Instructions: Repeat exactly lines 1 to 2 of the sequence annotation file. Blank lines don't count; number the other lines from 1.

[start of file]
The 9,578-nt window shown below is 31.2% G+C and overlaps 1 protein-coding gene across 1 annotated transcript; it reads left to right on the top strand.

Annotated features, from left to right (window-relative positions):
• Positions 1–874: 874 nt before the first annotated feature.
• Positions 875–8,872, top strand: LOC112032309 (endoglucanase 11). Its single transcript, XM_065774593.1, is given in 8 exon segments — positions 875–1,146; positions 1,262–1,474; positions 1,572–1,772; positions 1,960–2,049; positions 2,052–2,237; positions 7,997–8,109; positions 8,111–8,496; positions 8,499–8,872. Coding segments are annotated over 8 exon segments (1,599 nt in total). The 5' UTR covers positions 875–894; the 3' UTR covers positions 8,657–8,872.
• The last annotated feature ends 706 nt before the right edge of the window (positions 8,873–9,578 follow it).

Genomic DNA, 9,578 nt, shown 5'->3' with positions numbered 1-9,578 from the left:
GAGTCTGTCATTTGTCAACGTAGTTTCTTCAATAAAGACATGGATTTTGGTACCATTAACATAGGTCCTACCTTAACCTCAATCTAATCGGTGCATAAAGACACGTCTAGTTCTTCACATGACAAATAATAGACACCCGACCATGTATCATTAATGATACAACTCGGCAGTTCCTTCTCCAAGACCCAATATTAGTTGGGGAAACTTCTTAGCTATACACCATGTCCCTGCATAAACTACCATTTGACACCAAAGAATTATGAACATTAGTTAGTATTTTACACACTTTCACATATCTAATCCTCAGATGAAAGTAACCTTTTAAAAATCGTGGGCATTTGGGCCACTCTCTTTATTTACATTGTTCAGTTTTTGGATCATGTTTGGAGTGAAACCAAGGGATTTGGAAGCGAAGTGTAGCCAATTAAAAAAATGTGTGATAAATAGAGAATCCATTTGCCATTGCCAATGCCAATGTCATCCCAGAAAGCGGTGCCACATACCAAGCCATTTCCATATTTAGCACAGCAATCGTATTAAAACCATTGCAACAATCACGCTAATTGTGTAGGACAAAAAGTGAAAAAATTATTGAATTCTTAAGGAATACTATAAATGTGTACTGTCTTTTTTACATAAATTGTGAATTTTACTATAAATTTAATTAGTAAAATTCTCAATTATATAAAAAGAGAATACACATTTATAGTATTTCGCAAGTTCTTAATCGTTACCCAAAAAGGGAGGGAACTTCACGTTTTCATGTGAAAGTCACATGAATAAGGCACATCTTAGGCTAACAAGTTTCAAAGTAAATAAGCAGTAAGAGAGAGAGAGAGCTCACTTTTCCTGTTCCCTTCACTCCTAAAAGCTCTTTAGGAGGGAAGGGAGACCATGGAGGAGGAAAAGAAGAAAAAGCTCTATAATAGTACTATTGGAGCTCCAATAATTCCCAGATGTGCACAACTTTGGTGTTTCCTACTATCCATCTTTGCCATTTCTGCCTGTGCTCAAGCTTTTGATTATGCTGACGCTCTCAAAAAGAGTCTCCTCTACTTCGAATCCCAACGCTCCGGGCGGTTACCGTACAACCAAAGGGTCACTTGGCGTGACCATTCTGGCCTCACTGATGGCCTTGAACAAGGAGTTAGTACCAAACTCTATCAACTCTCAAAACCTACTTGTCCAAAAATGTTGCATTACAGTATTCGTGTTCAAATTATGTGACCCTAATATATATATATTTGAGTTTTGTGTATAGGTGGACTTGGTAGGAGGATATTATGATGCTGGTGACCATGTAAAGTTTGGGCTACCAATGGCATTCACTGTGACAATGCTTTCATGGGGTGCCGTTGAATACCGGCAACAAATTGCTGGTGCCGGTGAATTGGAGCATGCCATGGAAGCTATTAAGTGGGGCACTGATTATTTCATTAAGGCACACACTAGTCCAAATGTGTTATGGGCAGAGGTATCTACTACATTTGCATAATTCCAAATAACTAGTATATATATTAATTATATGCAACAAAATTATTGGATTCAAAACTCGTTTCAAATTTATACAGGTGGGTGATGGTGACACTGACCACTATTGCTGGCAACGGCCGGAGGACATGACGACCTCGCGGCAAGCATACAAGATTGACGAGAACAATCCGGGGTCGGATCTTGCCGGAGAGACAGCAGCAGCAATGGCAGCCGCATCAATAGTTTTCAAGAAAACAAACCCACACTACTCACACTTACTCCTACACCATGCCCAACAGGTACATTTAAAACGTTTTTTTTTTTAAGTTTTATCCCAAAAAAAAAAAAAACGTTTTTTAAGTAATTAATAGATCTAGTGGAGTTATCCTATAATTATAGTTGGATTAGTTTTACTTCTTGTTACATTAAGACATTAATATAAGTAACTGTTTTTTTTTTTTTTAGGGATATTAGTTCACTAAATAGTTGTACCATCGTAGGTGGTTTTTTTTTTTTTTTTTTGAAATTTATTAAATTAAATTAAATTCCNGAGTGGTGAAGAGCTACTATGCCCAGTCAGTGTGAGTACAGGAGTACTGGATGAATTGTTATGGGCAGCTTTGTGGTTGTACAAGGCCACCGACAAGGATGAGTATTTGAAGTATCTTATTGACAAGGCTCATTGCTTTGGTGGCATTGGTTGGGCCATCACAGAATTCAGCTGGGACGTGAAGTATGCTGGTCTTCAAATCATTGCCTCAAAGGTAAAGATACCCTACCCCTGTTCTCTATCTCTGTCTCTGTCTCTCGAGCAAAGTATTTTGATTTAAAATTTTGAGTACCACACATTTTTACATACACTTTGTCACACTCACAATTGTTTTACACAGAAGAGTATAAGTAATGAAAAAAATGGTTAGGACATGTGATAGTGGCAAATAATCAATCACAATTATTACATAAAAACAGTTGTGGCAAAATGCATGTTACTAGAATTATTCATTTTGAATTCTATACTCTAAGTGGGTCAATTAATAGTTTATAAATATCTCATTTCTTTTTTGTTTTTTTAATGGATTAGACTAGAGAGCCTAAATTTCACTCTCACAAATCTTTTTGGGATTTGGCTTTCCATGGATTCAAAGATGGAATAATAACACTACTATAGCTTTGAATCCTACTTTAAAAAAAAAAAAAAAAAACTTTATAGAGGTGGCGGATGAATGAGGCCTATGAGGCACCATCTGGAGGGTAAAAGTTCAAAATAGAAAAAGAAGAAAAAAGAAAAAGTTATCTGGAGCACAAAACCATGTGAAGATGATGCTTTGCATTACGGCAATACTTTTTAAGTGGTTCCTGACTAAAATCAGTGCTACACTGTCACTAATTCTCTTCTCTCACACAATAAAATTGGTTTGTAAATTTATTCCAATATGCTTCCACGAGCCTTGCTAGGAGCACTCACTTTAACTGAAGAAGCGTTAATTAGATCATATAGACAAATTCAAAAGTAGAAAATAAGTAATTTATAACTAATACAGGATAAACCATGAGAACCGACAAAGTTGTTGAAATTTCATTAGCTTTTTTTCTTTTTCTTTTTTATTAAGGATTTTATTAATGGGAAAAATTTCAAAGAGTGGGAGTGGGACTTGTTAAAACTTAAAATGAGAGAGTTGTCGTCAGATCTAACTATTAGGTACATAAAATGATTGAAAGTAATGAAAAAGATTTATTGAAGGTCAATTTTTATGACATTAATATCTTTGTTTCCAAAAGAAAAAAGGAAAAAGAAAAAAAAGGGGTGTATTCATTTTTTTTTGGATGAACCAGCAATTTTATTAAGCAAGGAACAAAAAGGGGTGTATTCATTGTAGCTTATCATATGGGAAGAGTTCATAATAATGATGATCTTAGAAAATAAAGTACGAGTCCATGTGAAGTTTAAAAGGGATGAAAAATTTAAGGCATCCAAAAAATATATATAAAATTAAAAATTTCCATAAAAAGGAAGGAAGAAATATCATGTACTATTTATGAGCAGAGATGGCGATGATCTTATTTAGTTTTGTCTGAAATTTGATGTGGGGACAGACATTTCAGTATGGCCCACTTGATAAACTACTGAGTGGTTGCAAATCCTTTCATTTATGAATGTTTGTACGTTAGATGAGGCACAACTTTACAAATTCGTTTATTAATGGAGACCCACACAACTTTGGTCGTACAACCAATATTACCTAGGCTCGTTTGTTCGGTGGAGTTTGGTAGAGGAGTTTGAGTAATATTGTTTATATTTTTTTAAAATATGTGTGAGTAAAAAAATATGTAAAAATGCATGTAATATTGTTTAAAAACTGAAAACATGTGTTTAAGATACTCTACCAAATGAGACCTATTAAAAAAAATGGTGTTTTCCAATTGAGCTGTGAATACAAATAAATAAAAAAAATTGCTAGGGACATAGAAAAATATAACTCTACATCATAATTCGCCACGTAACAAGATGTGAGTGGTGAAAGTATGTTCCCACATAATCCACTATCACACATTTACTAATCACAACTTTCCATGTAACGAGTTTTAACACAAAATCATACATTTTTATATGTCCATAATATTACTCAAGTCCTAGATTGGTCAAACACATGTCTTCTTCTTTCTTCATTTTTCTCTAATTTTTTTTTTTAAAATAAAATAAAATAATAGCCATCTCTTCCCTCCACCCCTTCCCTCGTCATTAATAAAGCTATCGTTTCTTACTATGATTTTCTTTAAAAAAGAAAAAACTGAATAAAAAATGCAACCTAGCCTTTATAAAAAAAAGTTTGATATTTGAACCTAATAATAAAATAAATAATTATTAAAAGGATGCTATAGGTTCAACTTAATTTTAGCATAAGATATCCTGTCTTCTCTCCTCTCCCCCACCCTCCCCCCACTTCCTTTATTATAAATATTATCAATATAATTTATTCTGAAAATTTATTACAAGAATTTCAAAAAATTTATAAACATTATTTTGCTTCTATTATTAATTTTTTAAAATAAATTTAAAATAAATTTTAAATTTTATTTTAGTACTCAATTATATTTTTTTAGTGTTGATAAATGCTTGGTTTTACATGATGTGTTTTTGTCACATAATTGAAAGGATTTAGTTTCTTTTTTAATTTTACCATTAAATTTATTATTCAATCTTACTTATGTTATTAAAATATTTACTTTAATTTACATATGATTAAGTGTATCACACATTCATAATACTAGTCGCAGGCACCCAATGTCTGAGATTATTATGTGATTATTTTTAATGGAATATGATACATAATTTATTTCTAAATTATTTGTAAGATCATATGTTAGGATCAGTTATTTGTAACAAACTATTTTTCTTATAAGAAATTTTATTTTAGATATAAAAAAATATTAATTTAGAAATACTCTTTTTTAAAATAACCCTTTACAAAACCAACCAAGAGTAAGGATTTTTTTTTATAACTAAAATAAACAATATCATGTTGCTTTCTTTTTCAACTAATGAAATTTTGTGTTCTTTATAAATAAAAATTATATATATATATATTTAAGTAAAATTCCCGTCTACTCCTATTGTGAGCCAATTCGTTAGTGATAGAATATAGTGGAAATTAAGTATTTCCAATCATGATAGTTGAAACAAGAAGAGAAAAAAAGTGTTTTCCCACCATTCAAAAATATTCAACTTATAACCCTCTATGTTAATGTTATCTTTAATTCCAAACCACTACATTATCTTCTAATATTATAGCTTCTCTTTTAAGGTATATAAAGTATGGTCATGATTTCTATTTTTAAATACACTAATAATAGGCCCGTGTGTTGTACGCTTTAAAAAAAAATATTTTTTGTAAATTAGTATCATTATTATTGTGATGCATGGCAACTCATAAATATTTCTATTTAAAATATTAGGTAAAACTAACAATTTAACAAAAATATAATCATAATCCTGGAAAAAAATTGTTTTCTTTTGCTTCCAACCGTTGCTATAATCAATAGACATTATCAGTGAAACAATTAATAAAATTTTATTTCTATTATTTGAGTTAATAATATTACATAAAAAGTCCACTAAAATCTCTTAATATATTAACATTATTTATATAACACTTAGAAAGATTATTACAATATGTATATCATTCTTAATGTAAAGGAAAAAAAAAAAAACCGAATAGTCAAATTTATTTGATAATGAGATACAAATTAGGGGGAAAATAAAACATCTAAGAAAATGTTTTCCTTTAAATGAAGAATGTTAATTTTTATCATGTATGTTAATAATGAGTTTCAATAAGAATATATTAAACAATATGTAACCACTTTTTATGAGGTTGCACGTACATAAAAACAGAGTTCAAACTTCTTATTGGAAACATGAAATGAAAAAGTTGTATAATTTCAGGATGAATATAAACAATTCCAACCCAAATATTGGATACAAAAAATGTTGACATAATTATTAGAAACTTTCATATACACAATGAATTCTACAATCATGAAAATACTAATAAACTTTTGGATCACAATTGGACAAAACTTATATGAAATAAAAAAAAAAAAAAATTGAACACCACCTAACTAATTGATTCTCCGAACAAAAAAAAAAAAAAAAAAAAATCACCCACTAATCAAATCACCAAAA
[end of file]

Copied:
The 9,578-nt window shown below is 31.2% G+C and overlaps 1 protein-coding gene across 1 annotated transcript; it reads left to right on the top strand.

Annotated features, from left to right (window-relative positions):